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Art vs. Zombies

731447_90740785 I’m not a big believer in putting padded walls between my son and the rest of the world. That means I don’t only take him to places that are designated for children. Truthfully, the marketing campaigns directed at children in “kid-friendly” places are often so offensive that we avoid them altogether. I’ll take a wall full of nude paintings over fuzzy corporate characters paid to give my child unimaginative coloring sheets emblazoned with insurance company logos any day.

So we see grown-up music at outdoor festivals. We visit galleries, whether the art is playful and folksy or highbrow and abstract. We look for events that are interesting and present an opportunity to see and talk about creative ideas, history and expression.

I want my kid to consume art, to suspect it and revere it, to love it, to hate it, to be able to discuss it, even if it's controversial or difficult. I grew up the child of an educator who taught me that art evokes more questions than answers. I want my son to always be looking for new questions.

This weekend we went to a warehouse that has a maze of artists’ studios inside of it, a place we enjoy and visit three or four times a year. They had an open house with lots of affordable artwork up for sale.

But in the main open space of the building, next to a table filled with veggies and dip, Christmas cookies, candy and soda pop, was a promo a local filmmaker was doing to raise money for his project – a zombie movie. He had a television on his table running with a stack of zombie films. As my son moved toward a bottle of red pop, I strategically kept him on the side of the table that kept him from seeing that television. I poured his drink while I watched two bodies get blown to bits and another one burned on the screen.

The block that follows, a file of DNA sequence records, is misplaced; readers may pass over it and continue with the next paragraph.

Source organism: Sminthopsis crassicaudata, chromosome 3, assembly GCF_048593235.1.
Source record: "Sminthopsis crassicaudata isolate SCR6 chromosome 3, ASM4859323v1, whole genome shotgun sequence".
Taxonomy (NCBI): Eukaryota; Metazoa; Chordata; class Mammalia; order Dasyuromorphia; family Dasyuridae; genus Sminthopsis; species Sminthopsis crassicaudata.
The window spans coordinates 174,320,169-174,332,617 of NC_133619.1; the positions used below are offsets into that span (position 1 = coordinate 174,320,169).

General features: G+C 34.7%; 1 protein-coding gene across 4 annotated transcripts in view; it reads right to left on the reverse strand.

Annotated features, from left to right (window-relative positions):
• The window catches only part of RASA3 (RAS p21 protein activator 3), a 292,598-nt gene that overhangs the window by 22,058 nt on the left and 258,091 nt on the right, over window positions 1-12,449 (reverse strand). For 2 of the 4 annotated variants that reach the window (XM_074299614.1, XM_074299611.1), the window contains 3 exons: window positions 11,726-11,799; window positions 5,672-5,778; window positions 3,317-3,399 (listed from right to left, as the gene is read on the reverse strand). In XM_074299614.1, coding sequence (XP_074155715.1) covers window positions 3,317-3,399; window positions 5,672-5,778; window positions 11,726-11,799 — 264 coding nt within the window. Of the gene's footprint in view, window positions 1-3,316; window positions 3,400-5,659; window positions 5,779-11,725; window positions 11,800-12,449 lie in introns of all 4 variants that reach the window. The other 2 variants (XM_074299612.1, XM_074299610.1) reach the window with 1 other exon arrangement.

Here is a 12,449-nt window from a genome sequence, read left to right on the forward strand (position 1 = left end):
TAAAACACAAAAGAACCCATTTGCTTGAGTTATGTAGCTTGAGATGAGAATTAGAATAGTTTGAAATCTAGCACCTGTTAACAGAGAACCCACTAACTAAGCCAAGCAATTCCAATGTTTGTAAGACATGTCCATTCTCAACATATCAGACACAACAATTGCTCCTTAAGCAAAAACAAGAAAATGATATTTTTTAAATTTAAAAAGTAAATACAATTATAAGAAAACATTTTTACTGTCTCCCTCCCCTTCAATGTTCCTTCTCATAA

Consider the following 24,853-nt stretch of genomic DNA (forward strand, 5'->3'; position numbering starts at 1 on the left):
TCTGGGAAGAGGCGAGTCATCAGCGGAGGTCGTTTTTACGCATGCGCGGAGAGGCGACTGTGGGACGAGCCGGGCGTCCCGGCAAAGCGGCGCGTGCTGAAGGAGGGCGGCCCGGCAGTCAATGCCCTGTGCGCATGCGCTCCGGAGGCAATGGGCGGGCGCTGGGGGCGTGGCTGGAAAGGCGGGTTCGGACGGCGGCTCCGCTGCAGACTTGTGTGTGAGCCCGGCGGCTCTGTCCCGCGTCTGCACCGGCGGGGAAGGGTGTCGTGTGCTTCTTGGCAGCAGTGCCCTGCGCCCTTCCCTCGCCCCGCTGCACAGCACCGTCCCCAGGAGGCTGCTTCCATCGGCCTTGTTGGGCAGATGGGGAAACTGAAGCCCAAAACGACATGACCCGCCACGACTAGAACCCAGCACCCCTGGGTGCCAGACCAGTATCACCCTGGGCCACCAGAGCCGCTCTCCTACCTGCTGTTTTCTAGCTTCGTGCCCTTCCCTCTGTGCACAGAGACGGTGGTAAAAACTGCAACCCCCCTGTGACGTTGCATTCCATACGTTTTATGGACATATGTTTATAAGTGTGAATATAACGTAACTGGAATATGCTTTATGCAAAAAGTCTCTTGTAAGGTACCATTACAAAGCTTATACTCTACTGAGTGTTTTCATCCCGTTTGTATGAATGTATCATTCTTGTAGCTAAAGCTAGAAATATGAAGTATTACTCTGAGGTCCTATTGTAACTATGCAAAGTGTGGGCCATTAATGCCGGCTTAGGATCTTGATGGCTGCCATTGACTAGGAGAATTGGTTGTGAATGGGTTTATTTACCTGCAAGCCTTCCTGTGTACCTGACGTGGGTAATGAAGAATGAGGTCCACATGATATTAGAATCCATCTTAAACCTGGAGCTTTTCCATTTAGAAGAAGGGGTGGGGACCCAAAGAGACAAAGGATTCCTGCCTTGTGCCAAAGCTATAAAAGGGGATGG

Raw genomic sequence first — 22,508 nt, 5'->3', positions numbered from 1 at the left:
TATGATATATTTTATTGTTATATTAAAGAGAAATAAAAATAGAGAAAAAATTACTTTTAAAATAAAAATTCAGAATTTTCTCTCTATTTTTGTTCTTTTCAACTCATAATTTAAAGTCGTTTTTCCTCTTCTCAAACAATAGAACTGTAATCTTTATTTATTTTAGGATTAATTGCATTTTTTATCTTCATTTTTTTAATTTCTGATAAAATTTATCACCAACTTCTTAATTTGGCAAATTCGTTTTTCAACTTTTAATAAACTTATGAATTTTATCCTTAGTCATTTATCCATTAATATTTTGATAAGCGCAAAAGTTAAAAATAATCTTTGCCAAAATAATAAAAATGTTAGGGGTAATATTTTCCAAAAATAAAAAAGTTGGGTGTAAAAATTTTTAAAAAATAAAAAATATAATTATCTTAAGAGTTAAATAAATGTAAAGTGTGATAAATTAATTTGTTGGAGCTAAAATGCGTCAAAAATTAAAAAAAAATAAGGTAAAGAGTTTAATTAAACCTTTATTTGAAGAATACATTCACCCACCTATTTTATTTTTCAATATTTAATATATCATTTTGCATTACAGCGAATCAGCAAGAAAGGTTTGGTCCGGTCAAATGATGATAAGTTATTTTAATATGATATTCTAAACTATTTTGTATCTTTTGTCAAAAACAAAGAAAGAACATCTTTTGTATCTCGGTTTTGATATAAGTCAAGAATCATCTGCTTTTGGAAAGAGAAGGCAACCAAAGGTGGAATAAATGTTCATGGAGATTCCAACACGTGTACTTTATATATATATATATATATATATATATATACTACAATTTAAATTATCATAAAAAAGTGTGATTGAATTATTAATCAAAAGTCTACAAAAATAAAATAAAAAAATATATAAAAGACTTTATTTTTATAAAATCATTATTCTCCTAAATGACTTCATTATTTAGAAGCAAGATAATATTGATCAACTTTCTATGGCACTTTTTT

I know that when I visit a place like this one, I’m likely to encounter some work that is uncomfortable or hard to explain. A lot of the art world has no desire to involve kids in what it does unless it has stated an intention to do so. I don’t go around expecting it to accommodate me. But I truly wasn’t prepared for nonstop B-movie violence out in an open space at 6 pm, when you’d usually have to be 17 to see it in the theater.

Zombies are all the rage in movies these days, but they’re hard to explain to a four-year-old who has just begun to figure out that death is something very, very real. It turned the event from something not exactly kid-friendly, but manageable, to something that felt very kid-unfriendly.

We wound back through other hallways, away from that space. I loved the questions and thoughts that being in the studios inspired in my son, from “why can’t I touch art?” to musings about the subjects of the work, like “hey - this bird is all puffed up!” We examined things to find out what they were made out of, he ignored others in favor of trying to balance a penny on its side on the concrete floor. But he wanted to go back to the main section for a snack or drink. And I was doing anything I could to avoid letting him back there.

There were more studios that I wanted to see, and thought my son would enjoy exploring, but I just left. I felt angry that my choices seemed to be to either come off as some kind of censor-happy PMRC mom, tsk-tsking the art kids or simply turning tail and running. The average American child sees 200,000 violent acts by the age of 18, and I didn’t need my son racking up several dozen of them before he turns five.

This is an original Ohio Moms Blog post.

Tracy blogs about parenthood, space and spirituality at Tiny Mantras, as well as her accidental career in journalism at Write Arm.